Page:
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Magic has fascinated me since I learned that the high watermark of magic was the Renaissance. The cutting-edge Renaissance thinkers were magicians. Magic and science were intertwined, its practitioners flitting between the two practices (arts) in their attempt to understand and, ultimately, control/manipulate the world, unaware that they are two entirely different things. Magic was discredited when Isaac Casaubon killed Hermes Trismegistus in 1614, then science took over. The story is told here.

Both science and magic are left-hemispheric tools. The left hemisphere, I like to say, is "tasked with tasks." It gets things done and helps us, in Jordan Peterson's phrase, "keep soul and body together." Both science and magic are, conceptually, equally valid (and identical) pursuits. Both, in other words, are rational. The practical difference is, one of them works and the other doesn't, which is one reason science soared after Europe stopped squandering energy on magic and channeled all that left-hemispheric efforts into science.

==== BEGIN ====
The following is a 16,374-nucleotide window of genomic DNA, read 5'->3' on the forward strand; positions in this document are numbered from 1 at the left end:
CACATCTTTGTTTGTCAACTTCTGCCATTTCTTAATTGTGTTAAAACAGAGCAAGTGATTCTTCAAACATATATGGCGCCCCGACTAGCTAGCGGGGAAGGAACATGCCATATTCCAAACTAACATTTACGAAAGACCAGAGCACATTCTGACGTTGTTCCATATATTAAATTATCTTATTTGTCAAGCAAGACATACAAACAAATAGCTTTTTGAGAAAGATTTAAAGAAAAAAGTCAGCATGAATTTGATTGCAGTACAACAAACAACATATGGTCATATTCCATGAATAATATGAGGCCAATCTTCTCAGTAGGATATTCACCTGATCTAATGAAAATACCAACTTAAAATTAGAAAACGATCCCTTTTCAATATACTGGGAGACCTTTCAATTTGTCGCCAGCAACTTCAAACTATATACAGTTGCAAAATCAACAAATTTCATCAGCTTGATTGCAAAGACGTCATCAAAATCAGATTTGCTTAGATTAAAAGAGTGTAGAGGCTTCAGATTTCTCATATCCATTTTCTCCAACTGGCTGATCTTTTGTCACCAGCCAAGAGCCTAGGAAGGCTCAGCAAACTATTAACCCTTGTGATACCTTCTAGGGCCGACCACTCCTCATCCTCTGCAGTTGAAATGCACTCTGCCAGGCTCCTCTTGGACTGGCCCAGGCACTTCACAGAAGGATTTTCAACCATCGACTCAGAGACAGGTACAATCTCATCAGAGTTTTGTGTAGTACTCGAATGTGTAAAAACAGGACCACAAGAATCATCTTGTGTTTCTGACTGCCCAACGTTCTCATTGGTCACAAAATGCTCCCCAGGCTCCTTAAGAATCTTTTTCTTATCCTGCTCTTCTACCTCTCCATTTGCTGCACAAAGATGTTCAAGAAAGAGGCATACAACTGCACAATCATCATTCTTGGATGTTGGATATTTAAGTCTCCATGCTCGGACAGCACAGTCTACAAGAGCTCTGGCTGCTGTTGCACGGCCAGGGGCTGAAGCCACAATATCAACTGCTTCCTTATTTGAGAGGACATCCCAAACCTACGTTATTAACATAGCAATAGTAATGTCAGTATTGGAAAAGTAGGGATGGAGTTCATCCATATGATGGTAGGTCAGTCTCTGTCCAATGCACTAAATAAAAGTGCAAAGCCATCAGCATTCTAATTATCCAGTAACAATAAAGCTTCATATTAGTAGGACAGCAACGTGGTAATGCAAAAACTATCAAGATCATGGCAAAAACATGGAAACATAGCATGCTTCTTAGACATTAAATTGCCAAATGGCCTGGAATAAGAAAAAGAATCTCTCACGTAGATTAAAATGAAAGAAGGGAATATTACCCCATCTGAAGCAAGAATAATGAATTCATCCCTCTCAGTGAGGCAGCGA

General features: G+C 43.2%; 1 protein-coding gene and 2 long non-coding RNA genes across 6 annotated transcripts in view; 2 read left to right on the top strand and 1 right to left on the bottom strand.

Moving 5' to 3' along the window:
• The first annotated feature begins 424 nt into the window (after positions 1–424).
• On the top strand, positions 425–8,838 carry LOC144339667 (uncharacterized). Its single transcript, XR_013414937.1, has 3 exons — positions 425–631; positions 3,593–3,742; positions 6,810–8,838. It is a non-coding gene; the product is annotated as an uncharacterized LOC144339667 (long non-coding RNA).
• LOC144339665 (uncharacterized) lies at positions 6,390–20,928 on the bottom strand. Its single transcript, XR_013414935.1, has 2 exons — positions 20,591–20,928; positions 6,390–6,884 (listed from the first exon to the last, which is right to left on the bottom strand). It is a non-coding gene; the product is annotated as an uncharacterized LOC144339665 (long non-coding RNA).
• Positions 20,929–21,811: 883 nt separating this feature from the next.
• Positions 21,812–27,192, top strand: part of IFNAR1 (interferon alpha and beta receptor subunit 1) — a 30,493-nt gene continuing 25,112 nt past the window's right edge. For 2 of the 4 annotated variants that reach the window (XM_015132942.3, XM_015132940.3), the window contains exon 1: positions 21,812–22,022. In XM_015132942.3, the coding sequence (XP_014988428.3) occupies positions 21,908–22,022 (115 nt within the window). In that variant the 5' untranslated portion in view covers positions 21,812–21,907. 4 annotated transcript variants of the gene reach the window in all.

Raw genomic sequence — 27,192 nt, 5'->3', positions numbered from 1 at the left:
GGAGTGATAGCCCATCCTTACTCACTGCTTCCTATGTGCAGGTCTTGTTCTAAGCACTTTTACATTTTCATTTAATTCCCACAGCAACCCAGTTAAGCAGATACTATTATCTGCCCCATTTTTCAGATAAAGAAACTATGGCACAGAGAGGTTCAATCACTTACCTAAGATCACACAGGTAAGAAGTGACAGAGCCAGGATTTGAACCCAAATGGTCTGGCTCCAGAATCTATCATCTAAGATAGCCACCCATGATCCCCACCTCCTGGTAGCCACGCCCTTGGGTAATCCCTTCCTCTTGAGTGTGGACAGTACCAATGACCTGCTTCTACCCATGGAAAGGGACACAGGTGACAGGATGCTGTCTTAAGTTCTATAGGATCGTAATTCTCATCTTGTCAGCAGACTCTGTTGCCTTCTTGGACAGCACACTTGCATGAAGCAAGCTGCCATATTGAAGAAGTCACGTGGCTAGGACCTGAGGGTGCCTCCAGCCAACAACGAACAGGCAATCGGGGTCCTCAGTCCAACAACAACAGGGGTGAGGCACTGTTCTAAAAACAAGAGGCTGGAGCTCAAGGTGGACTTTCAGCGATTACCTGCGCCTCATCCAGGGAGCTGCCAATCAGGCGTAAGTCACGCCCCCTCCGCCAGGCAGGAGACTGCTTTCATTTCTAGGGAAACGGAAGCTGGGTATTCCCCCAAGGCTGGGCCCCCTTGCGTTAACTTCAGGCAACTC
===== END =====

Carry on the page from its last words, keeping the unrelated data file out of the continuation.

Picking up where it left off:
Both science and magic, being left-hemispheric tools, have a natural tendency to go too far. This is the lesson behind the fable of The Master and His Emissary. In science, this is known as "scientism": the belief that science alone can provide a complete and authoritative understanding of reality. Its magical counterpart is "black magic": the belief that anything is permissible, even the complete rejection of reality, if it accomplishes one's ambitions.

They're both perennial risks because the undue eruption of (usurpation by) the left hemisphere is a perennial risk. Left-hemisphere eruption is, I've concluded (but am open to discuss further), the "event of consciousness" that Voegelin struggled to understand and labeled "gnosticism."

The idea that it's a perennial risk is on display in this nifty review-essay of Barbara Stanmore's new book, Cunning Folk: Life in the Era of Practical Magic. Excerpt:

Stanmore recounts the 1371 arrest of a man named John Crok on the streets of Southwark. Crok was found carrying a severed head which he said he’d obtained in Toledo, Spain. He planned—with the help of a book of “experiments” also found on his person—to trap a “spirit” inside the head and compel the spirit to answer questions. The court found that Crok had not “done any deceit or evil to the king’s people with the aforesaid head,” and let him go after he swore not to do it again. The head and the book were burned.
An Entertaining New Book Will Tell You Something You Never Knew About Witchcraft
The medieval service magicians who would find missing spoons, identify a thief, or help you win at cards.